The Islands of Doctor Thomas, by Francoise Enguehard

islandsdoctorthomasThis slim novel, set mostly in the French islands of St. Pierre et Miquelon off Newfoundland’s south coast, tells the story of a collection of decades-old photographs taken by a doctor who came to the islands in the early 1900s and used his camera to record the life of the community he saw around him. The photographs are discovered by Francois, a middle-aged architect who now lives in France but returns to his St. Pierre homeland for frequent visits, and Emilie, the teenaged daughter of Francois’s childhood friends. Francois and Emilie feel a strong affinity both for each other and for the photographs, and dedicate themselves to curating the collection, sharing it with others, and finding out more about the mysterious Doctor Thomas. Pieces of his story are imagined by Emilie, who aspires to be a writer, as a sort of novel-within-the-novel.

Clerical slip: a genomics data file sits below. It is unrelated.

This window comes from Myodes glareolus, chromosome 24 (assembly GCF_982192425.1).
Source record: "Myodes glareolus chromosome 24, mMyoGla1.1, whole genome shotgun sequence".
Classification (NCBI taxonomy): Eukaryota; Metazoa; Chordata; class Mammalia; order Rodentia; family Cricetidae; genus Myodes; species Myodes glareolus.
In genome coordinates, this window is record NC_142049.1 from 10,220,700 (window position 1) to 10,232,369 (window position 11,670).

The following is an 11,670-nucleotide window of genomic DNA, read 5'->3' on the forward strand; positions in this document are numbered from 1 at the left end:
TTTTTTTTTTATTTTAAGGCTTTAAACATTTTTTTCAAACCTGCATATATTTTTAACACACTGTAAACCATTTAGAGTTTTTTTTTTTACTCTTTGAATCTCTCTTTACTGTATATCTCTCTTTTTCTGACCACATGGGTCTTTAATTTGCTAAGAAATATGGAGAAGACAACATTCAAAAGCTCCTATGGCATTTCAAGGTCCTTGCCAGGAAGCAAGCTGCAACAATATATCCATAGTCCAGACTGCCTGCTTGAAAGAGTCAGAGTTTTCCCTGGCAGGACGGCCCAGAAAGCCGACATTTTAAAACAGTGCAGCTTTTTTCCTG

The material is interesting and the glimpse into St. Pierre culture intriguing — like many Newfoundlanders I know far too little about these islands, which still belong to France, despite how close they are to our shores. But the novel is so short that many potentially interesting elements of character development — especially the nature of the tie that binds Emilie and Francois — are left only as hasty sketches rather than fleshed out in vivid colour, and there is very little in the way of a strong plot to pull the reader forward. This was definitely one of those books that left me wanting much more.

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Filed under Canadian author, Fiction -- general, Fiction -- historical, Newfoundland author

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